Don’t be dissing on the DAT
If you find a file with a .dat extension on your computer, it’s simply a generic data file that contains important information about the program used to create the particular file.
It can be anything like an email attachment (as winmail.dat files), image or video, a document or even data, which stores information for software to handle. The information contained within the .dat file can be binary or plain text but is related to the program that created the file.
In order to read or open a .dat file, you need to know what kind of file it is, and then convert it to make it easier to open.
Such files aren’t associated with a particular program though, so if it’s in plain text, you can try to open it with different programs like MS Document or Notepad among others, and it’ll display the content. Otherwise you’ll only see some rough data that you can’t understand unless you’re a programmer.
In rare cases though, you can find .dat files having the actual data for video files that open with programs like CyberLink Powerdirector or VCDGear.
How To Read & Open DAT Files
Most files have default programs that read and open the files, for example MP3 opens audio files, while plain text files are opened using TXT files, but with .dat files, there’s no obvious program to open it.
If you feel stuck with a .dat file and aren’t sure how to open it, what to do with it, or even think it should be used or opened in a particular way, you need to figure out whether it’s video or text-based, an email attachment or other kind of .dat file.
The easiest way to figure this out is by going back to how and where you got the .dat file from, as this usually gives you the information you need to know how to read .dat files.
Using a Text Editor To Open DAT Files
For text-based .dat files, you can easily read and/or open it using a text editor. It’s the first tool to try when you’re not sure how to open a DAT file.
In Windows, the native and basic Notepad text editor will help you, though there are other alternative programs that can replace Notepad.
Not all .dat files are text files though, so you may not be able to open them using a text editor. The .dat files may not be easy to edit, delete or even move, because they may be locked, or they may be part of the program’s configuration files, in which case you may never need to open it manually, or manipulate it.
To open the .dat file in Windows using a text editor, right-click on the file you want to open, and select Open With.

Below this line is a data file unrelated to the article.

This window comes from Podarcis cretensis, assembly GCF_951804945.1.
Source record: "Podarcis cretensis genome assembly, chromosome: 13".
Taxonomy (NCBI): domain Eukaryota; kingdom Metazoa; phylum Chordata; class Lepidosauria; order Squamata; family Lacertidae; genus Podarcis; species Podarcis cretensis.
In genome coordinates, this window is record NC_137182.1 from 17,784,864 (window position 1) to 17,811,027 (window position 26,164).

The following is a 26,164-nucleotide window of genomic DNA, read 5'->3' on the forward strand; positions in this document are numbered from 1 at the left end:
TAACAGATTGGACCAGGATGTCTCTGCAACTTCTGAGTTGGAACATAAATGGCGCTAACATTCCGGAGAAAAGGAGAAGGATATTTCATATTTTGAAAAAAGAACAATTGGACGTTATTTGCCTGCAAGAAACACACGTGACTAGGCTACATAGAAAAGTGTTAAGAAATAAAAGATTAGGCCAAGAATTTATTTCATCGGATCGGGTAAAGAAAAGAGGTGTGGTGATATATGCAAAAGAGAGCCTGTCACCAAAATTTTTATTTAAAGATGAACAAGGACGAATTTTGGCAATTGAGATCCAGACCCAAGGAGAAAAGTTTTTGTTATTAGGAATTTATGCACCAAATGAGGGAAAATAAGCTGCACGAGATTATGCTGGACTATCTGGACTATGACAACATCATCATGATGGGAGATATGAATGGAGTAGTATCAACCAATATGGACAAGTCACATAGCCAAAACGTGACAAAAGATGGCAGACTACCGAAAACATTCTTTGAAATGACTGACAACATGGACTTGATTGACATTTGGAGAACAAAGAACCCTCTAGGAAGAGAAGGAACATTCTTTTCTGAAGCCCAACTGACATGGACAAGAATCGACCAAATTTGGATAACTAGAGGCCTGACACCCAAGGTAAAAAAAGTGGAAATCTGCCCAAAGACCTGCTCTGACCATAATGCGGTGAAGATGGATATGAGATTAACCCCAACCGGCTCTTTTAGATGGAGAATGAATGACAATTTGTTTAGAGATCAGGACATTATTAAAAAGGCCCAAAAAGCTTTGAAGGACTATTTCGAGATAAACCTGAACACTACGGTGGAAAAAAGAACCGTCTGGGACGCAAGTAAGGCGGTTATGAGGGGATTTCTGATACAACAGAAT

Select the text editor you want to use, and click OK.
You’ll be able to read the file’s contents if it’s a text-based .dat file. If not, you’ll see many NUL references and incomprehensible characters.
If you received an email attachment in the form of a winmail.dat file, you can easily open it using Winmaildat.com without the sender having to resend it to you in the mail. Once you download the .dat file attachment, go to Winmaildat.com and click Browse next to Upload a File.
Find the .dat file and click Open. Once uploaded, click Start, allow the file to be analyzed.
Check for the results in the Result page so you can see the contents of the .dat file. You can also click on it to download it to your computer and view everything the .dat file contains.
For video .dat files, you can check the program it was saved from and try to open using that program. If it’s in a program folder linked to a specific video file program, you can use it to play the file, or try using VLC on your computer.
How To Convert DAT Files
You can also convert the .dat file using a free or paid file converter. The steps you’ll take to convert .dat files depend on the kind of file you have, but you really don’t have to convert it to another format especially if it’s used to store configuration data as we mentioned above.
Similarly, converting the .dat file could also render it unusable. For example, you can open a .dat video file in the program that was used to create it, and then save it or export to another format like the popular MP4, WMV, AVI or FLV.
Another way of reading and opening .dat files that came as email attachments is by renaming it to the correct extension that your computer recognizes, especially if you know it’s supposed to be a particular file type but is a DAT file instead.
For example, if you know it’s meant to be an image file, you can rename it to JPG or PNG, or for Microsoft Word documents, you can rename the DAT file extension to .doc or .docx. Make sure to read out article on how to open a file with no extension as it explains the process in more detail.
Before renaming the DAT file though, configure Windows to show file extensions properly.
We hope you now know how to read and open DAT files in Windows. Let us know which of the three methods worked for you by sharing your comment in the section below.